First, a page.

- The first frost occurs on a different date, on average, in each region of the United States.
- Different weather conditions each year can cause the first frost to occur earlier or later than average.
- Mountainous regions generally reach 32 degrees before areas less influenced by the relief.
The first frost of the season may be here before you know it.
In fact, parts of the Northern Plains and the Rocky Mountains have already experienced their first frost, as well as snow accumulation.
But when does the first frost usually occur? Below, we’ll break it down by approximate average date. This is calculated by taking an average of the first frost dates over a 30 year period from 1991 to 2020.
Keep in mind, however, that these are average dates. Different weather conditions each year can cause the first frost to occur earlier or later than indicated for a given region.
The first mean freeze occurs around September 15 for much of the Rockies and parts of the Intermountain West, as well as parts of the northern plains closer to the Canadian border.
The highest peaks of Maine’s Mahoosuc Range, New Hampshire’s White Mountains, Vermont’s Green Mountains, and New York’s Adirondacks also drop to freezing around September 15.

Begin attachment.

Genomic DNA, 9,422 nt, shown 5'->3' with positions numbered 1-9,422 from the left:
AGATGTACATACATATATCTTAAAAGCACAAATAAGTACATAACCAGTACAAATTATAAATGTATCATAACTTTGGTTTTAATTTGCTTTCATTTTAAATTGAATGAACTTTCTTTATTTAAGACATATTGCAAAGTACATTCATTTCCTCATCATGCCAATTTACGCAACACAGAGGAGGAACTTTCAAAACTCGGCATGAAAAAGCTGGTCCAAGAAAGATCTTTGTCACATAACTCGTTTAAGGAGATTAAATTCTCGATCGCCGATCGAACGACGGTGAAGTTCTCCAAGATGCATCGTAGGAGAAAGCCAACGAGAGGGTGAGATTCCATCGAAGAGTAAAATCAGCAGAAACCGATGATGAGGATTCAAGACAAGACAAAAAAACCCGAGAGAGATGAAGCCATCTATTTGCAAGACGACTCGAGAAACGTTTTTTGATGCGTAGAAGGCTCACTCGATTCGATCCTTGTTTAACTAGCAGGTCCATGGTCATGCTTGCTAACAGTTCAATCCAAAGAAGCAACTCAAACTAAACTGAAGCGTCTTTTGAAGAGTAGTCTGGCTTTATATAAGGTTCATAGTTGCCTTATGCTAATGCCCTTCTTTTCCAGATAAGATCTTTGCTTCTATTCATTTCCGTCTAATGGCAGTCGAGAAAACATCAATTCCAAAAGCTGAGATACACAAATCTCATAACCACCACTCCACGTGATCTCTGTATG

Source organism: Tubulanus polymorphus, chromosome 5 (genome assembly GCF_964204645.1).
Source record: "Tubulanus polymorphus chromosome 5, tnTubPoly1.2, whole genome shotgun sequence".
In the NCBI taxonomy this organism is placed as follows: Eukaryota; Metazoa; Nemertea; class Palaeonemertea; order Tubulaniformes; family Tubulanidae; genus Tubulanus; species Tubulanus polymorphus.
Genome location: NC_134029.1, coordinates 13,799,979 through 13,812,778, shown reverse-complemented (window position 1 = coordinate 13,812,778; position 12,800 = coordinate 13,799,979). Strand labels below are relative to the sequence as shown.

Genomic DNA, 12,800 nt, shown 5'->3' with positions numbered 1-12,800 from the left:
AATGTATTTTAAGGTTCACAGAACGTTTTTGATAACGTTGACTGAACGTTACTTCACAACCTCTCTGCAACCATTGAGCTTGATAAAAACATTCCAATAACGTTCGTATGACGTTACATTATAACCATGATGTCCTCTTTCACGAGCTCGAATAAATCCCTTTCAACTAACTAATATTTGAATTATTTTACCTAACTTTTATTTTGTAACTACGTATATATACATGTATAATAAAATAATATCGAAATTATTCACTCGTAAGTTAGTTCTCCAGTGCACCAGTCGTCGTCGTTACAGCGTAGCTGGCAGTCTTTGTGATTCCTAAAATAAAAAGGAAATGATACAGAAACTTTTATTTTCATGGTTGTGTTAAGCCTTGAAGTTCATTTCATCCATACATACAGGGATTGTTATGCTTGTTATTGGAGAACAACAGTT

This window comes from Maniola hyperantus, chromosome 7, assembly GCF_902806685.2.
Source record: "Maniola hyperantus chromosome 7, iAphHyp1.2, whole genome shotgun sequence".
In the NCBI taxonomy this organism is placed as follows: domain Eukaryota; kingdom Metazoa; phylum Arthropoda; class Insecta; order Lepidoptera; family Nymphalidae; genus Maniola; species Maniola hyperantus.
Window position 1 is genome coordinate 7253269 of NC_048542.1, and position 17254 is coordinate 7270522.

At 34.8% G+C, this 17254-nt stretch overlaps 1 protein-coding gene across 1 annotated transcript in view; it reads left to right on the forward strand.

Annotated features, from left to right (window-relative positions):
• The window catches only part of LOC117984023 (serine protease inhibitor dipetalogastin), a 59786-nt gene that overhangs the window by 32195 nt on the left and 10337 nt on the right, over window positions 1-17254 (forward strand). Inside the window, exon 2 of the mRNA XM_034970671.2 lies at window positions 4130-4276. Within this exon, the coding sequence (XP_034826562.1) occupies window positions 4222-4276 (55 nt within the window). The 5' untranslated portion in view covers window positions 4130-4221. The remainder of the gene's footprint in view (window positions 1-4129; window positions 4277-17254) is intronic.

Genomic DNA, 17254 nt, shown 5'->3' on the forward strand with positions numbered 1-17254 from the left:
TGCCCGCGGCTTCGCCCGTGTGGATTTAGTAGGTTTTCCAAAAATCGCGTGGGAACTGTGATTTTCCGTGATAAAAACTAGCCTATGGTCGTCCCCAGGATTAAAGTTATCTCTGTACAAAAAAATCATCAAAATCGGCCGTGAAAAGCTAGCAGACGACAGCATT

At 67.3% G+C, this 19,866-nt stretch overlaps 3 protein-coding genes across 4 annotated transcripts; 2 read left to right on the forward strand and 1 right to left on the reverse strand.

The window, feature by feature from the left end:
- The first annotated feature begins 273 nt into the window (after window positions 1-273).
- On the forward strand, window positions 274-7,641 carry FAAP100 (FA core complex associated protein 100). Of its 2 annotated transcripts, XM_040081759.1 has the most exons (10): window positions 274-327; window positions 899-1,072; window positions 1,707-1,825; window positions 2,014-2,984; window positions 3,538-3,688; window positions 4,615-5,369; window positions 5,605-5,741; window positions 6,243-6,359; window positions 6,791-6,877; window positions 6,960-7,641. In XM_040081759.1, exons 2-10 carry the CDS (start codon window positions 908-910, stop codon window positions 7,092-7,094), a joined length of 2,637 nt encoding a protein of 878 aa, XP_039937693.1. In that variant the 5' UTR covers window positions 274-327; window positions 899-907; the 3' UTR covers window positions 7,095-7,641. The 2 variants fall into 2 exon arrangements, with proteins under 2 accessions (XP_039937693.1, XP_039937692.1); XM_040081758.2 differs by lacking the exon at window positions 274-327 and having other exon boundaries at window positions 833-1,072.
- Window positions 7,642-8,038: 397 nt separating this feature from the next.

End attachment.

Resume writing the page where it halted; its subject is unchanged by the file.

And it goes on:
At the end of the month, much of the Great Basin, the High Plains, the Northern Plains and the northern Great Lakes experienced their first freeze.
Most of the Adirondacks and Catskills in New York experience temperatures of 32 degrees around September 30.
The majority of New England also gets its first frost at the end of September on average. The exception is areas closer to the coast, where this only happens a few weeks later.
Parts of northern Arizona and New Mexico experience first frost around October 1 on higher elevations, while lower elevations could take a few more weeks.
Parts of the southwest throughout much of the Central Plains and Ohio Valley as well as the northeast typically hit 32 degrees around mid-October.
The Great Smoky Mountains in eastern Tennessee and western North Carolina also experience their first freeze around mid-October, as well as the Shenandoah Valley in western Virginia and much of Virginia. -Western.
(AFTER: October Temperature Outlook)
November or later
Parts of the Southwest, Southern Plains, Mid-Mississippi and Ohio Valleys, and Mid-Atlantic don’t see their first frost, on average, until Nov. 1.
This includes New York, Philadelphia, Baltimore, and Washington, DC, due to the urban heat island effect, keeping cities warmer than their suburbs at night.
Parts of California, the Southwest, the Southern Plains, the lower Mississippi Valley, and the Southeast don’t see their first frost until around November 15, on average.
In the southernmost parts of these regions, such as southeast Texas through southern Alabama and the coastal Carolinas, southern Georgia and all of Florida, it can be December or January before it starts reaches 32 degrees, if at all.
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